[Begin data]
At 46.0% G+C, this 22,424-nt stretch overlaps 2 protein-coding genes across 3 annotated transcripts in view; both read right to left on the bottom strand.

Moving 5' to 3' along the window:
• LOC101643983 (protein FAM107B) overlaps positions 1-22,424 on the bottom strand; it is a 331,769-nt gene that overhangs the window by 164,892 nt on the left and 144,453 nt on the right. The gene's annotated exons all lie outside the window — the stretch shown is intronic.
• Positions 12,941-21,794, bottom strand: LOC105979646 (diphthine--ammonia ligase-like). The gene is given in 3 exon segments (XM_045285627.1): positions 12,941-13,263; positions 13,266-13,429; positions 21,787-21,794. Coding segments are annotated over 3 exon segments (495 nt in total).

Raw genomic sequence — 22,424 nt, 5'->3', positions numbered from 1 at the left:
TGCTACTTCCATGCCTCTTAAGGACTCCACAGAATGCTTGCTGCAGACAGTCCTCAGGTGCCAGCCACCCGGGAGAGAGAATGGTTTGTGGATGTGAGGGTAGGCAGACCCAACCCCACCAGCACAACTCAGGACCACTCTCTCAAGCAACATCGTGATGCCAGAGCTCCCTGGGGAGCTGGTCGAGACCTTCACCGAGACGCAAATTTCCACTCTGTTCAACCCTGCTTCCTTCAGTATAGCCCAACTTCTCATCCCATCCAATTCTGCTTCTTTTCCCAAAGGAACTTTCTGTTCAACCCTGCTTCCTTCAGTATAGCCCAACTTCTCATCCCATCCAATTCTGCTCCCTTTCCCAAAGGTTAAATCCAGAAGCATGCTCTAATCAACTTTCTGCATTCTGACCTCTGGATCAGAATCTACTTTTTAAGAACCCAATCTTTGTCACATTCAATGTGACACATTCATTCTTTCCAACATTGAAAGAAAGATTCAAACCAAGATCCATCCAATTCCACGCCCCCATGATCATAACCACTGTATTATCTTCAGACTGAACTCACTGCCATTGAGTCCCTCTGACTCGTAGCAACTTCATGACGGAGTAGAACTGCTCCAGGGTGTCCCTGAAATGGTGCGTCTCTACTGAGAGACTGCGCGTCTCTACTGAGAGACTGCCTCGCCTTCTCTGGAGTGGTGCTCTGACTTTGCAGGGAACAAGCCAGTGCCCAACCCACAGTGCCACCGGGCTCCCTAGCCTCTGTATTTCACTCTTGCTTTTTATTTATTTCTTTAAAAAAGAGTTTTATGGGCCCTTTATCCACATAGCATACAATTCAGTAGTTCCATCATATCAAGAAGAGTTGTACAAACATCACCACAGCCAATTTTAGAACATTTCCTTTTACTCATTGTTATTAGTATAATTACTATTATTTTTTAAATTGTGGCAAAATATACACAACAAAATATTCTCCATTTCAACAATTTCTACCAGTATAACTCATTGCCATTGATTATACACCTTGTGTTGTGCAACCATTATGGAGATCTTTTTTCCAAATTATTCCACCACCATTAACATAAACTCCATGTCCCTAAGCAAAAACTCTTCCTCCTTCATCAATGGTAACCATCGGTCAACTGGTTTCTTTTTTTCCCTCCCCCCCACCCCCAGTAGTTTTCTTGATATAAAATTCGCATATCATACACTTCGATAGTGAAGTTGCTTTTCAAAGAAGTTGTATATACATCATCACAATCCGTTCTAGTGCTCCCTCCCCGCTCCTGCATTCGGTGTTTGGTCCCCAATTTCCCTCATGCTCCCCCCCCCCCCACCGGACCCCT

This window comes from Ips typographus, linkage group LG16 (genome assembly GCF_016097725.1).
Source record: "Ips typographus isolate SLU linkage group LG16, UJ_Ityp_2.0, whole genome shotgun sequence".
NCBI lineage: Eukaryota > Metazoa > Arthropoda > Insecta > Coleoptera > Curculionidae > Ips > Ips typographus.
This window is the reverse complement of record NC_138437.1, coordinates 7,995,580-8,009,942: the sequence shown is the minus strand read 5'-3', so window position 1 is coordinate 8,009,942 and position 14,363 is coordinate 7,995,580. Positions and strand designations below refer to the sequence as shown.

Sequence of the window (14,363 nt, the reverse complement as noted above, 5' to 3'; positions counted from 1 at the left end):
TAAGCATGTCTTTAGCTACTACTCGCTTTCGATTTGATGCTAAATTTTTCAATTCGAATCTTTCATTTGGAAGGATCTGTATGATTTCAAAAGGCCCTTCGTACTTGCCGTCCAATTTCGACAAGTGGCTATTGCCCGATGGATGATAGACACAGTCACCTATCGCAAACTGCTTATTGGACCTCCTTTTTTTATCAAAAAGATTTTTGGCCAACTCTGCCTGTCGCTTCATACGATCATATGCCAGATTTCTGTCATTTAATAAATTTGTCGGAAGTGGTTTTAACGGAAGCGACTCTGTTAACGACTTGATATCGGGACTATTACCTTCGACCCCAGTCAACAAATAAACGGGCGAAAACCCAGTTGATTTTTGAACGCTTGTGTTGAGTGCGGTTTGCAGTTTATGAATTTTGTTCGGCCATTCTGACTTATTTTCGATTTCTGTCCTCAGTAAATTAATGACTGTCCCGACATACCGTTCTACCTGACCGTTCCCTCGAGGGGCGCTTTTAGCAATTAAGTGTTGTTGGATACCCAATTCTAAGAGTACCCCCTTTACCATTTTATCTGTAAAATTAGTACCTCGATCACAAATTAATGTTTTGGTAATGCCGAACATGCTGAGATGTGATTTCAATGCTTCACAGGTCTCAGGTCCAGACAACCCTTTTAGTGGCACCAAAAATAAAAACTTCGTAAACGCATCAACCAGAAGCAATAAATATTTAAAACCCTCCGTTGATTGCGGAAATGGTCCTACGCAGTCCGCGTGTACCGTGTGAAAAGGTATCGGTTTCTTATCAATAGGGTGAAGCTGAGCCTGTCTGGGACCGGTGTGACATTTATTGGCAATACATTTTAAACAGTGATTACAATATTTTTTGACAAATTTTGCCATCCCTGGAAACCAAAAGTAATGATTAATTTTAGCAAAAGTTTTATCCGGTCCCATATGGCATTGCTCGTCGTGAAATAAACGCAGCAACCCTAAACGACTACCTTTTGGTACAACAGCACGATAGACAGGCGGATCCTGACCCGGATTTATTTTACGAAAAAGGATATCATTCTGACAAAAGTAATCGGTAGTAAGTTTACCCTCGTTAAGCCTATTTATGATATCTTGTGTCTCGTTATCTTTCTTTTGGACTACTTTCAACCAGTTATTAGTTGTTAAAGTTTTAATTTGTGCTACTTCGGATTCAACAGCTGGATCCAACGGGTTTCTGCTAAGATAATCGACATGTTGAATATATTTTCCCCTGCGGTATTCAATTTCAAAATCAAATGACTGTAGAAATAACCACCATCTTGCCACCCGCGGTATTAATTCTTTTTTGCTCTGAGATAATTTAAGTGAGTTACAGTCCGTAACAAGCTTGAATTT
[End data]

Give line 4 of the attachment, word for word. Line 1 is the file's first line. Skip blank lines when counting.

• Positions 12,941-21,794, bottom strand: LOC105979646 (diphthine--ammonia ligase-like). The gene is given in 3 exon segments (XM_045285627.1): positions 12,941-13,263; positions 13,266-13,429; positions 21,787-21,794. Coding segments are annotated over 3 exon segments (495 nt in total).